|This June 2009 photo
illustrates the restoration efforts of the old San Francisco Mint. The
glass lamp chandeliers and other ornamentation of the Meeting Room were
accurately restored according to detailed historical records and
drawings researched from federal government archives. Image
courtesy of sdstratt of Flickr.com.
When coining operations were transferred to the
third San Francisco
Mint in 1937, the life of the Granite Lady continued. Treasury and
other government employees occupied the premises until 1968, when the
building was abandoned.
A movement to demolish it gained serious momentum, but was quashed when
President Richard Nixon intervened to save the historic structure. In
1972, a partial restoration project began. The following year, the Old
Mint Museum was opened to the public, displaying collections reflective
of San Francisco's numismatic heritage.
In 1994, an analysis revealed that the October 1989 Loma Prieta
earthquake had caused structural damage to the old Mint. To make the
building less vulnerable to another round of seismic shifting, many
millions of dollars would be required to implement repairs. Again, the
Granite Lady closed its doors to the public. After nearly a decade of
fits and false starts, the city of San Francisco purchased the old Mint
from the federal government for one dollar. In the August 4, 2003
conveyance-of-the-deed ceremony held in an ornate counting room within
the beloved landmark, San Francisco Mayor Willie Brown cemented the
deal with an 1879-S silver dollar, paid to officials representing the
|The Granite Lady today. Image
courtesy of superciliousness of Flickr.com.
The estimated price tag to structurally
reinforce the registered
National Historic Landmark, while restoring it to its original grandeur
and providing handicap access, was estimated at $95 million. The San Francisco Museum and Historical Society is overseeing the
renovation project. They have set up a special site to follow progress more closely. This PDF report explains in greater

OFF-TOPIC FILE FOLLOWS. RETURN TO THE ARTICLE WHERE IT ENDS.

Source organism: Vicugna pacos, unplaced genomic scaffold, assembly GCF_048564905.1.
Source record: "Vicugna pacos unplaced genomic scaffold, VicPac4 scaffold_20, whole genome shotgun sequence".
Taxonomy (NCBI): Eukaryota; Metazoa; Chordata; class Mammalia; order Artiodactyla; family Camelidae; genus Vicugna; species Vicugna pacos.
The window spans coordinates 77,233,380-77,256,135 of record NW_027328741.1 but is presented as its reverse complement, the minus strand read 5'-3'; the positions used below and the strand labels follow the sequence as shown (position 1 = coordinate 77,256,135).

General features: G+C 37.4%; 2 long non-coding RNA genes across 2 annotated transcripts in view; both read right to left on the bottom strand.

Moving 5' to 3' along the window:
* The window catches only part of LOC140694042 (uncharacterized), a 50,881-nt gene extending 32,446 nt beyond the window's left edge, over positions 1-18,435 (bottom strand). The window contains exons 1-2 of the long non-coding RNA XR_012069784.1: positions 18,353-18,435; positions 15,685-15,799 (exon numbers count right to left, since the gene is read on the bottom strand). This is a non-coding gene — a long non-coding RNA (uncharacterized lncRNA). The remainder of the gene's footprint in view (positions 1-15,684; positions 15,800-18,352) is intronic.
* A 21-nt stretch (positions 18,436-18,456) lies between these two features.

detail the goals of the renovation and is beautifully illustrated.
Planned exhibits focus on the history of the Bay Area, a "hands on"
participatory workshop, and of course, an area dedicated to the story
of the Old Mint, where once upon a time long ago, one-third of the
nation's gold reserves were housed. In addition, a new San Francisco
Visitors Information Center is being developed. When all is said and
done, organizers anticipate up to one million visitors a year to the
The $95 million is being raised through government grants and private
donations. In 2006, the US Mint sold commemorative coinage celebrating
the Granite Lady. The coins were issued in designs made of gold and
silver, seen here.
In all, a total of 57,666 gold half eagles and 272,857 silver dollars
were sold, raising nearly $5 million in surcharges that went directly
to the San Francisco Museum and Historical Society to benefit the
Even though no longer available directly from the Mint, these special
Francisco Mint commemorative coins can still be found on eBay.
Phase I of the renovation was completed in May 2011 at a cost of $13
million. Fund raising for Phase II is underway.
UPDATE: On August 1, 2015, the city of San Francisco terminated its
development agreement with the San Francisco Museum and Historical
Society, putting an end to the plan for a museum at San Francisco’s
"Granite Lady" Mint. The reason cited for the termination was the lack
of progress by the society in hitting restoration target dates. The
long term future of the landmark mint is uncertain.